The Mirror

Gawker Takes Reporter’s Story, Then Shames Him For Previous Plagiarism

Betsy Rothstein Gossip blogger
Font Size:

Gawker, not known for its tact, made a move late last week that was disgusting.

Short of crapping on IJ Review‘s Benny Johnson, they featured a story first broken by him and even, sort of, credited him. (Insert round of applause here.)

But they didn’t stop there. Instead of respecting the fact that Johnson got it first — a picture of GOP presumptive nominee Donald Trump eating a taco bowl with a picture of his ex-wife Marla Maples in a bright blue bikini beside him — they concluded their story by shaming him.

“The article was initially pointed out by Benny Johnson, because even a broken reporter can be right twice a day.”


In a Facebook post over the weekend, Johnson shot back with stinging words of his own.

“This is the 4th time this year that Gawker has been forced to aggregate news that I broke,” he wrote. “This must be hard for their editors who so joyously cheered my ‘demise’ in journalism. Every time they have to push one of my stories, they leave me a little love letter at the bottom of the article. Like Babe Ruth said, ‘It’s hard to beat a person who never gives up.'” 

As everyone in the Washington and New York journalism worlds knows, Johnson was fired from BuzzFeed in the summer of 2014 for plagiarism. With BuzzFeed later deleting thousands of posts that didn’t fit their esteemed standards — and not all by Johnson by a long shot — the details of his firing remain murky. Did he deserve to be fired? As I asked previously, was he the site’s sacrificial lamb? Did BuzzFeed not properly train someone who had never worked in journalism?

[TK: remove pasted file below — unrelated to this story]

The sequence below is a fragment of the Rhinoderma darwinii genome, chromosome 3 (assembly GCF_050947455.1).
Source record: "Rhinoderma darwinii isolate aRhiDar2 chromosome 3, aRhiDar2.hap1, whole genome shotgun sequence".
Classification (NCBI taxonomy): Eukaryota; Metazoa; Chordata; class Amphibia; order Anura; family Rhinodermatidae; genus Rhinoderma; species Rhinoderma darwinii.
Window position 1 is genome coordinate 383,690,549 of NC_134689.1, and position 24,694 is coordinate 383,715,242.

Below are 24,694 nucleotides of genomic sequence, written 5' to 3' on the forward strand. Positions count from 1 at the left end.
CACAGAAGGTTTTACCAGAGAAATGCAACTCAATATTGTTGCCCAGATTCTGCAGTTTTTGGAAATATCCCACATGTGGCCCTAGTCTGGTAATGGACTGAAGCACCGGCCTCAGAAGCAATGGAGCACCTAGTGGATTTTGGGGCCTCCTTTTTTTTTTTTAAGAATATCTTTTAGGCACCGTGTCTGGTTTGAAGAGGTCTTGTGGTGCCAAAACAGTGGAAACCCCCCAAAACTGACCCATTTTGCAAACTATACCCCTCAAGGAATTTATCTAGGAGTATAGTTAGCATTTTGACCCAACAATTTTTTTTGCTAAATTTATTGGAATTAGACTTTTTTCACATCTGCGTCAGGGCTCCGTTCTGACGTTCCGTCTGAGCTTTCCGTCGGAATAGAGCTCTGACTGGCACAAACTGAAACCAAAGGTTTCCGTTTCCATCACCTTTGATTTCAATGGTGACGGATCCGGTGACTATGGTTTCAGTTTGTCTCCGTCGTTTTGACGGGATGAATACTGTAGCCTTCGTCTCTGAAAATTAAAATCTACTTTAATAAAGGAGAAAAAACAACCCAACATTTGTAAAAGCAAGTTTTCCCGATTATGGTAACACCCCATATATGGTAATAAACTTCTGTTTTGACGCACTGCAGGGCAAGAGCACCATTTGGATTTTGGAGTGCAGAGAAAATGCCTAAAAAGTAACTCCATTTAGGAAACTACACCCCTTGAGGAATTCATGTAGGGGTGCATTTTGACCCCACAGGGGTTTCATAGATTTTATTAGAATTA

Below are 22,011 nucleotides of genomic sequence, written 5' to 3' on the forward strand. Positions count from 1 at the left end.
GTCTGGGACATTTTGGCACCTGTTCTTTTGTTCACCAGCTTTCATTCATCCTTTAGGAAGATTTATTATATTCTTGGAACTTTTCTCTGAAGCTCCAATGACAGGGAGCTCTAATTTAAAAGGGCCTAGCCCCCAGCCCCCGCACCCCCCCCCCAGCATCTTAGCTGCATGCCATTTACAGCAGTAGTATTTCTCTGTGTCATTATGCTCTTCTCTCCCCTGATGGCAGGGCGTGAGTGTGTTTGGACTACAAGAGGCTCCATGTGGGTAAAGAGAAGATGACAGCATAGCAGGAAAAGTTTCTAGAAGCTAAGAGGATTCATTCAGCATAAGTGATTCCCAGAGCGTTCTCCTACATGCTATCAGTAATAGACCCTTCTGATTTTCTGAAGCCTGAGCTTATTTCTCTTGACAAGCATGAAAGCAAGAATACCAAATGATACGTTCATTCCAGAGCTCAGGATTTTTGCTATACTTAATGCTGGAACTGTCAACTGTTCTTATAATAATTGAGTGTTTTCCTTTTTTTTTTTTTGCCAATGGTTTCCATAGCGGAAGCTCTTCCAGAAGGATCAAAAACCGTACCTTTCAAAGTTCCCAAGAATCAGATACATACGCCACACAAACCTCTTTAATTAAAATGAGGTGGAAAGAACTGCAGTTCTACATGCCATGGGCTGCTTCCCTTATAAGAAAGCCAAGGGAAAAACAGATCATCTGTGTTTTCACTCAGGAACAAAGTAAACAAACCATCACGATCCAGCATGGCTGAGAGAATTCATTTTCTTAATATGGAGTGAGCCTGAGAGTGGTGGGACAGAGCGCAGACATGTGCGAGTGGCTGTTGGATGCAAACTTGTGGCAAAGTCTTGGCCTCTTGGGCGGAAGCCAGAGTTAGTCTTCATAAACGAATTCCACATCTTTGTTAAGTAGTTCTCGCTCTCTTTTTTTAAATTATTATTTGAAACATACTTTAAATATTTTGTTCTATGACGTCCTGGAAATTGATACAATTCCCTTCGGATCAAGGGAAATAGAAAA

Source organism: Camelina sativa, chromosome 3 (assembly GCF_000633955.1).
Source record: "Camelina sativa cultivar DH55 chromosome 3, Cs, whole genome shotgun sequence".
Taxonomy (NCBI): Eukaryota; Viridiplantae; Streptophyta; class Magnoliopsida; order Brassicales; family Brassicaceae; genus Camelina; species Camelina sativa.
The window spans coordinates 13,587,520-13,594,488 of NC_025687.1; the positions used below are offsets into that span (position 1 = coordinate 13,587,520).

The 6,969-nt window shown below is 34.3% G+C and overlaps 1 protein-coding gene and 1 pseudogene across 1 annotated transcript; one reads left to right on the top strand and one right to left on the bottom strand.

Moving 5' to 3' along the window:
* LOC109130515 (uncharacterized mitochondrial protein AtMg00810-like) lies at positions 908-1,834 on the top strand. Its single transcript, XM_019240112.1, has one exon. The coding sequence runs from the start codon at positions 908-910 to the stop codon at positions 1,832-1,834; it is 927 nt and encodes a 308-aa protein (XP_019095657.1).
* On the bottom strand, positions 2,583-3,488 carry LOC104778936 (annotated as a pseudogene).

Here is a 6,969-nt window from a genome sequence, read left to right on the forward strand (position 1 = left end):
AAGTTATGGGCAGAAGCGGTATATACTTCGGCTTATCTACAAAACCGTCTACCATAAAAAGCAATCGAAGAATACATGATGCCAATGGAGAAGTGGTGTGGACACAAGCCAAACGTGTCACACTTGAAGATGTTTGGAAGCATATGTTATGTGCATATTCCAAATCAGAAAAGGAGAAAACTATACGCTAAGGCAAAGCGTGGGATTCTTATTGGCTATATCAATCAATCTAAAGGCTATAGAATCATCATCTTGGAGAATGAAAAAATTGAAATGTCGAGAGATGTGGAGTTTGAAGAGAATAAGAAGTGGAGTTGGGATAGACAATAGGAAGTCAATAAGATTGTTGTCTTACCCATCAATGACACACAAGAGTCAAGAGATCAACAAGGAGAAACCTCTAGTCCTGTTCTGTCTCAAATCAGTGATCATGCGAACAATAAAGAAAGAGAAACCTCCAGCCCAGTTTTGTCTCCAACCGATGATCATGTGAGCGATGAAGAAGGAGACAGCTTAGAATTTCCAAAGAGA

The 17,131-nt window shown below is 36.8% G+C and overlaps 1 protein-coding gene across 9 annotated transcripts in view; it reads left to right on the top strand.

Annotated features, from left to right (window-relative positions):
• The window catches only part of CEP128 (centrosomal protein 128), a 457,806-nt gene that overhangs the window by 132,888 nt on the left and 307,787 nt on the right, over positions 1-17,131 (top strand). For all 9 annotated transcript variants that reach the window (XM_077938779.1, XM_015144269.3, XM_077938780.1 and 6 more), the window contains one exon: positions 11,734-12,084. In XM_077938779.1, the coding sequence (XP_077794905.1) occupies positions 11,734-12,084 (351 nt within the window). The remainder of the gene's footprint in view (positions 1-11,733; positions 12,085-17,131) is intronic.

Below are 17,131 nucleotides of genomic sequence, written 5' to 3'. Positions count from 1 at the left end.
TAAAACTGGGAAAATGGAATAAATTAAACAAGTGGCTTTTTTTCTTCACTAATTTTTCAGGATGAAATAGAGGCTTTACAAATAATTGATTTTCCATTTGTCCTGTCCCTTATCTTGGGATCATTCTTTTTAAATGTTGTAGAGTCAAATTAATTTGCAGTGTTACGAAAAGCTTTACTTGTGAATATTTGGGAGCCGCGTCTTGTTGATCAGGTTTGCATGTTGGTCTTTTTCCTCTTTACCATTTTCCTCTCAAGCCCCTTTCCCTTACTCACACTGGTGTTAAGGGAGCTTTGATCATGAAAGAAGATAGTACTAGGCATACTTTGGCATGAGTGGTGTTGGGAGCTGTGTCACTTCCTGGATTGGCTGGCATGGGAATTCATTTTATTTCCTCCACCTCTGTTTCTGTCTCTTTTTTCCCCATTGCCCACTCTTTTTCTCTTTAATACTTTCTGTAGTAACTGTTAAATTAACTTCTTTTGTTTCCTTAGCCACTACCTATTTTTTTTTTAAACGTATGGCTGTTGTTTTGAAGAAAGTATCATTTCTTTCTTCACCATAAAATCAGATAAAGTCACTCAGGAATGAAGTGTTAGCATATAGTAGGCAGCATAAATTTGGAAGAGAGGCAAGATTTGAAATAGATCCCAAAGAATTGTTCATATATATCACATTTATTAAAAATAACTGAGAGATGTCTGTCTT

These questions have never been adequately answered and they may never be.

The fact remains: Johnson never suffered the repercussions that most journalists who are caught committing plagiarism have. Which is that they are done, forever, with no hope of coming back. He wasn’t out of work for more than the blink of an eye. In fact, he went to Delaware and West Virginia to drown his sorrows and mull over multiple job offers and wound up doing a brief stint at National Review before landing at IJReview.

Does he deserve to have a stain on his reputation before he has years of doing things the right way under his belt? Of course. Should he be offering wisdom on journalism? Probably not the brightest idea. But instead of looking like complete imbeciles, maybe Gawker could save their bullet for another time.

Like when they’re not using information he found before they did.

No links for losers. See the screenshot of what Gawker did below. 

Screen Shot 2016-05-07 at 9.22.45 PM